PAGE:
Smithfield Herald

Ham & Yam Festival putting emphasis on food

Susan Law holds her granddaughter, Ruby Wagner, during a pony ride at the Ham & Yam festival in 2013.
Susan Law holds her granddaughter, Ruby Wagner, during a pony ride at the Ham & Yam festival in 2013. FILE PHOTO

Smithfield will celebrate its 30th Ham & Yam Festival this weekend with a 1980s theme and even more ham and sweet potatoes than last year.

The festival’s music headliners are 1980s tribute band The Breakfast Club on Friday night and Who’s Bad: The Ultimate Michael Jackson Tribute Band on Saturday.

For the first time, all food vendors will have to offer at least one ham or sweet potato item; the lineup includes the traditional – ham biscuits – and the novel, such as sweet potato-flavored kettle corn, cookies, ice cream and funnel cake.

The festival opens Friday night with two concerts and continues from 9 a.m. to 6 p.m. Saturday, with two more concerts that night. During the day on Saturday, more than 150 other vendors will line Johnston and surrounding streets, offering food, arts and crafts, and information from nonprofits, businesses and county agencies.

“It really is an event where you can learn so much about your community, you can support your community and it’s just fun for free,” said Sarah Edwards, the festival’s chief organizer and interim director of the Downtown Smithfield Development Corp.

“There’s a lot of activity packed into a two-day span,” she added.

The annual 4-H barbecue cook-off will continue as usual, with chefs firing up their cookers Friday night. Judges will pick the winners Saturday morning, and the barbecue will be ready to eat by lunchtime.

Children will be able to careen down inflatable slides, though parents will have to buy tickets for those.

Elementary-aged kids can enter the “What’s that Yam Thing?” contest by decorating a sweet potato. Notable entries have included a crab, Angry Birds and Taylor Swift, Edwards said.

“It's always interesting to see what they come up with,” she said.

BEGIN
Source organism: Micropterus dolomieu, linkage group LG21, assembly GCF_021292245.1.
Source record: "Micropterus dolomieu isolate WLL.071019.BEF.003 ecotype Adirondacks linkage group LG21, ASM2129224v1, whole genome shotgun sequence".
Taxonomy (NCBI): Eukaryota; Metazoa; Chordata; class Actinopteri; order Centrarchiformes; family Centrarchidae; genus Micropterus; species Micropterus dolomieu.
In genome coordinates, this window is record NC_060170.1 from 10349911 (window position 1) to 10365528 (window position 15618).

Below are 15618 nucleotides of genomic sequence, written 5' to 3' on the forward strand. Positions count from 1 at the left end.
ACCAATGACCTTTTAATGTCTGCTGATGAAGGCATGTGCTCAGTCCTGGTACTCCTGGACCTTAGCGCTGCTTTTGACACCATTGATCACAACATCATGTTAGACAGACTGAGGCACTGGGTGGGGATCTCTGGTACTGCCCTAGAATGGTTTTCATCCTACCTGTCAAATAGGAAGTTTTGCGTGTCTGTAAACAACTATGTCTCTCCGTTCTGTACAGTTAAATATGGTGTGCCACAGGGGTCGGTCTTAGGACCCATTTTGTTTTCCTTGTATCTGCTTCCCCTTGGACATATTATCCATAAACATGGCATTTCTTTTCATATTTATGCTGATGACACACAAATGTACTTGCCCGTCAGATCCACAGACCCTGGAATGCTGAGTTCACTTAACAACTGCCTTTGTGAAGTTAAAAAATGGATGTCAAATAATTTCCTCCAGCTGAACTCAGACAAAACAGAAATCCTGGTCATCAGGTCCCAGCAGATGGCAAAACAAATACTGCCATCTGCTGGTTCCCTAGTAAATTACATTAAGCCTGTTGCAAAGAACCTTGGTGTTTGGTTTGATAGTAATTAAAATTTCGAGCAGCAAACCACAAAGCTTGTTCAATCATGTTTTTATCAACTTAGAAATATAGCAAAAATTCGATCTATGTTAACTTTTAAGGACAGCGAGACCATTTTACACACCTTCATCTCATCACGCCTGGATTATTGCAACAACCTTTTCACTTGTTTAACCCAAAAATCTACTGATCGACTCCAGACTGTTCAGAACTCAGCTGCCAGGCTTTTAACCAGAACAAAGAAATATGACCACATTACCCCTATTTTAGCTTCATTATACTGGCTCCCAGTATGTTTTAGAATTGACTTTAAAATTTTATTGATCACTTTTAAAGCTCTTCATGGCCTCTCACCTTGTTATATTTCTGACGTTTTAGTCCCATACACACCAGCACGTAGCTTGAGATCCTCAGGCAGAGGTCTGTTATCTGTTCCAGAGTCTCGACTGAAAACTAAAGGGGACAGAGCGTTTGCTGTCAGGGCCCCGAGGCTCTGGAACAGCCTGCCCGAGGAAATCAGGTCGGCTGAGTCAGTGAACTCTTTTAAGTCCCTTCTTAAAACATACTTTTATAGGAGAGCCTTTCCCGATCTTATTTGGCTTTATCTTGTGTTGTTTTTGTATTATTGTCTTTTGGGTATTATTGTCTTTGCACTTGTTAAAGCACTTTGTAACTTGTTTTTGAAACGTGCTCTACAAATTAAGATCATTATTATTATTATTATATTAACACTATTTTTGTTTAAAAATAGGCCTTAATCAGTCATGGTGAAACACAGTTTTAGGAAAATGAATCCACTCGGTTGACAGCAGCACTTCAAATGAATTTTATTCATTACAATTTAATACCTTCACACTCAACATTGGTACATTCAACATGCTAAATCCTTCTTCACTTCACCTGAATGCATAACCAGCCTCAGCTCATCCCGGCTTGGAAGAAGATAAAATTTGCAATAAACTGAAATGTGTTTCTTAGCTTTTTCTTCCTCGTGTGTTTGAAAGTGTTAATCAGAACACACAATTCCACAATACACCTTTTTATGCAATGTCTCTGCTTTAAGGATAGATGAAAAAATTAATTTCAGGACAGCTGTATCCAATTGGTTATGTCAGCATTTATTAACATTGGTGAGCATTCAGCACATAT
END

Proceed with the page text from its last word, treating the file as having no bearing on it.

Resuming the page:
Kids can drop off their edible art between 3 and 6 p.m. Friday or 8:30 and 9:30 a.m. Saturday at the corner of Second and Johnston streets. Anyone can enter the contest, but ribbons will go only to elementary-age kids. All children who enter will receive a free movie ticket from the Howell Theater.

A Relay for Life team is selling tickets for a rubber duck race on the Neuse River, and Circle C Farms in Newton will bring its Hogway Speedway Racing Pigs for races throughout the day.

The Johnston Health Champions 5K run will step off at 9 a.m. Kids can run in a shorter Dash for Health.

In “Pulling for a Cause,” groups of five will try to pull a heavy-duty truck and 25-foot boat for 50 yards. Their entry fees will go to the Law Enforcement Torch Run for the Special Olympics.

On the Town Commons stage, Girlz Girlz Girlz, an Atlanta-based rock group, will perform at 6 p.m. Friday. The Breakfast Club will take the stage at 8. On Saturday, rock and pop group Neon Radio will play at 6 p.m., with Who’s Bad: The Ultimate Michael Jackson Tribute Band following at 8.

On Saturday, two more stages will be set up, one on Second Street and one on Third Street, with performances throughout the day by local choirs and dance teams. Also, the Red Cross will hold a blood drive on Saturday.

Edwards said the Ham & Yam Festival is an important fundraiser for nonprofits across the county. The festival also brings people to Smithfield, and the hope is that those visitors will return to downtown Smithfield and spend their money there, she said.

In the future, Edwards hopes to focus on the food part of the festival and possibly bring back a sweet potato cooking contest. “There’s such a foodie community out there, and because these products are local, it really is nice to showcase local business and local farms,” she said.

The festival will go on even if it rains. People can park for free in downtown Smithfield.

30 years

The Ham & Yam Festival started in 1985 as a competition between ham producers in Smithfield, N.C., and Smithfield, Va. Since then, it has grown to bring about 25,000 to 30,000 people to Smithfield each year, Edwards said.

Wingate Lassiter, then editor of the Smithfield Herald, helped start Ham & Yam. He said an idea for the festival came from an annual tobacco celebration that started in the 1950s but waned in popularity in the 1960s. Then, Smithfield had its bicentennial celebration in 1977, and people said, “We ought to have something every year,” Lassiter recalled.

Eventually, that led to Ham & Yam, though Lassiter said he’s not sure who came up with the name. The goal was to bring the community together while promoting two of its main agricultural products.

One reason the festival has endured, Lassiter said, is that people enjoy putting it on. “That goes back to the bicentennial,” he said. “People, they didn’t call it a party, but people just like to have fun and even though it was lot of work, people just enjoyed seeing this all happen and seeing all these people come in here.”